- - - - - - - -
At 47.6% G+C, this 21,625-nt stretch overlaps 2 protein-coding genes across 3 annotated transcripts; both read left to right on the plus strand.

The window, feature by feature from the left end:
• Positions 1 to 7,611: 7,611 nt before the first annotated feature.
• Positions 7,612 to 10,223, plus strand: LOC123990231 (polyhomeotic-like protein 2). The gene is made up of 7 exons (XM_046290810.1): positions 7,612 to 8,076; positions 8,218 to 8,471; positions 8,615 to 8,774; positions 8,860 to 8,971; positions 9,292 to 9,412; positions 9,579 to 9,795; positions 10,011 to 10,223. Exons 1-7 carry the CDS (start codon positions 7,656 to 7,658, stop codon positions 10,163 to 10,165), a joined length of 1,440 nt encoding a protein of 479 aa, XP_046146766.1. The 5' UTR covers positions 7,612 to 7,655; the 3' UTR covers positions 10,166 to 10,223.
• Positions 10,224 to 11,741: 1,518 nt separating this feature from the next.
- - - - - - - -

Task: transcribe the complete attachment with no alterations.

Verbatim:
At 47.6% G+C, this 21,625-nt stretch overlaps 2 protein-coding genes across 3 annotated transcripts; both read left to right on the plus strand.

The window, feature by feature from the left end:
• Positions 1 to 7,611: 7,611 nt before the first annotated feature.
• Positions 7,612 to 10,223, plus strand: LOC123990231 (polyhomeotic-like protein 2). The gene is made up of 7 exons (XM_046290810.1): positions 7,612 to 8,076; positions 8,218 to 8,471; positions 8,615 to 8,774; positions 8,860 to 8,971; positions 9,292 to 9,412; positions 9,579 to 9,795; positions 10,011 to 10,223. Exons 1-7 carry the CDS (start codon positions 7,656 to 7,658, stop codon positions 10,163 to 10,165), a joined length of 1,440 nt encoding a protein of 479 aa, XP_046146766.1. The 5' UTR covers positions 7,612 to 7,655; the 3' UTR covers positions 10,166 to 10,223.
• Positions 10,224 to 11,741: 1,518 nt separating this feature from the next.